Shares of Mumbai’s city gas distributor, Mahanagar Gas Ltd (MGL), have declined 4.5% this week. Shell India may finally exit the city gas distribution business by selling its 10% stake in the company, said a Mint report on Monday. Shell holds its stake in MGL through its wholly owned subsidiary BG Asia Pacific Holdings Pte. Ltd.
What does this mean for MGL?
On a fundamental basis, the impact of this development is expected to be limited. “The stake sale could, however, have a technical overhang on the stock as we had seen during the earlier two tranches of stake sale in April/August, 2018, (stock down 4-7% each)," said analysts from Jefferies India Pvt. Ltd in a report on 5 March.
Last April, Shell India had sold a 8.5% stake in MGL. A further 14% stake was sold in August, thus reducing its stake in the company from 32.5% to 10%.
“We see limited fundamental impact as dependence on promoter is less now, given that MGL is already an established player with >20 years in operation," pointed out Jefferies India analysts in the note.
And what’s more, it’s not as if investors were gung-ho on MGL. This fiscal year so far has turned out to be rather gloomy, with MGL shares underperforming the Nifty 500 index. This is despite the fact that volume growth has been nothing to complain about.
For the nine months ended 31 December, MGL’s total sales volume increased by 9.8% on a year-on-year basis. During this time, its net profit rose by about 10% to around ₹413 crore.
MGL's December quarter results were better than expectations, as the firm performed well on the Ebitda margin front helped by price hikes.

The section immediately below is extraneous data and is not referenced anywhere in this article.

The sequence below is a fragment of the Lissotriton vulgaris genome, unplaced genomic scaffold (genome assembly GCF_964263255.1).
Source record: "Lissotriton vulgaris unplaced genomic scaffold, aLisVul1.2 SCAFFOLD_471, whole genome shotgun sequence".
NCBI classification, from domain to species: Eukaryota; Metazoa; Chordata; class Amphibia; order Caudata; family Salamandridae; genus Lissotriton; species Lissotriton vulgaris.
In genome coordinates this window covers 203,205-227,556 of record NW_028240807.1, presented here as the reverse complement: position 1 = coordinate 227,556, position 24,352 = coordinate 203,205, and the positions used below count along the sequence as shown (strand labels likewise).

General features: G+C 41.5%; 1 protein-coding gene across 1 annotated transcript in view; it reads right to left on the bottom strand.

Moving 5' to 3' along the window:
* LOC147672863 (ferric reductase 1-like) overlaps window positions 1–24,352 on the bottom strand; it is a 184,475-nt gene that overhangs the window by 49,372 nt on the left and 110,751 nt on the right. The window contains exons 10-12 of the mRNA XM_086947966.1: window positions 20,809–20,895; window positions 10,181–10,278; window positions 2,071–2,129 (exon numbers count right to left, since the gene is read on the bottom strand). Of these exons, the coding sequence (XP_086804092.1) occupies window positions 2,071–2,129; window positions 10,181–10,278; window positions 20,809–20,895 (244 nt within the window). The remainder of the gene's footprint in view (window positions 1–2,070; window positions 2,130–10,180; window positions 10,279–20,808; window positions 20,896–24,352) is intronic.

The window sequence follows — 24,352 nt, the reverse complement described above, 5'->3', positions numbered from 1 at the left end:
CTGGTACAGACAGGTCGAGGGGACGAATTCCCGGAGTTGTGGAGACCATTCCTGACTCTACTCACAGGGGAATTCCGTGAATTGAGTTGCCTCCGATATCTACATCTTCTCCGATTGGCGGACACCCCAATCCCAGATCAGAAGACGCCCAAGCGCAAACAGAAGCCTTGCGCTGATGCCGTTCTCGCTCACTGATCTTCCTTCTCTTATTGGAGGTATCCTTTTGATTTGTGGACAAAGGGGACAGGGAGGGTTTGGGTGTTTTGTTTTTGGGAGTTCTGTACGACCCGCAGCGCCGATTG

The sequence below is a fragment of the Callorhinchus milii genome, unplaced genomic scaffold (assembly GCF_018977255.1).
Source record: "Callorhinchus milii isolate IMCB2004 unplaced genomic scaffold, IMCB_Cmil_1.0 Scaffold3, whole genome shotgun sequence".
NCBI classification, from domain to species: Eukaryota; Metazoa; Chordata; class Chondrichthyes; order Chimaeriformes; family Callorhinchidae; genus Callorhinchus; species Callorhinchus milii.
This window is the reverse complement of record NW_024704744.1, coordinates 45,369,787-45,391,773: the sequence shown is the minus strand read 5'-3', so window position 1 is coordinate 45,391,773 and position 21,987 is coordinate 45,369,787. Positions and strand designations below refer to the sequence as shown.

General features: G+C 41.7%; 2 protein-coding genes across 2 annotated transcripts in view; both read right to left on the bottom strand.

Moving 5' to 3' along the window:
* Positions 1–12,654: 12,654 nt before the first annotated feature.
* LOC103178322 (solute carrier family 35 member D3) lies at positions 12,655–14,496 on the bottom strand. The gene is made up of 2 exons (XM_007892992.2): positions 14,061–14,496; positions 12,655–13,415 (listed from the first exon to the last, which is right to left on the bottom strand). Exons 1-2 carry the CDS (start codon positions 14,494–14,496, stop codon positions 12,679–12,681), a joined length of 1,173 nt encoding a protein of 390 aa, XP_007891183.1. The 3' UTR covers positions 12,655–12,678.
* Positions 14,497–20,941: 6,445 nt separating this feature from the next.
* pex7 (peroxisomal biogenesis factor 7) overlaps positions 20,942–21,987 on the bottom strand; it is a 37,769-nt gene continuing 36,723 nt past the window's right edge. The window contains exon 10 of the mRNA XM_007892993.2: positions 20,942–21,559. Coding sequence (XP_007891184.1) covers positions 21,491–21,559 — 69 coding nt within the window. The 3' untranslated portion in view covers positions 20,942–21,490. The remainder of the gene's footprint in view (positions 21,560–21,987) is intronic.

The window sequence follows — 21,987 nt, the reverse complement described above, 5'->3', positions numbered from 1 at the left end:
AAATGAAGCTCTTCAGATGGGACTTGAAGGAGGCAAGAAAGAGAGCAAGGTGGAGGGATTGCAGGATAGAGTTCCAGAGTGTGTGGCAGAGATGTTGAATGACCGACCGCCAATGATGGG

Ebitda is earnings before interest, tax, depreciation and amortization.
One of the reasons for the muted stock performance is that valuations were perceived as pricey to begin with. Sure, current valuations aren’t overtly demanding. MGL shares trade at about 15 times estimated earnings for FY20, according to Bloomberg.
However, going ahead, outlook on volumes is not as encouraging. SBICAP Securities Ltd believes that volume growth potential will be capped as the key Mumbai market is nearing saturation and compressed natural gas infrastructure is witnessing slow growth. These factors, along with Shell India’s potential stake sale, could well limit near-term upsides in MGL shares.
In the 10th round of bidding for city gas distribution licences, winners of which were recently announced, the company did not win any licence in new geographical areas. The ninth bidding round was muted, too, for MGL. These factors may weigh on its long-term growth.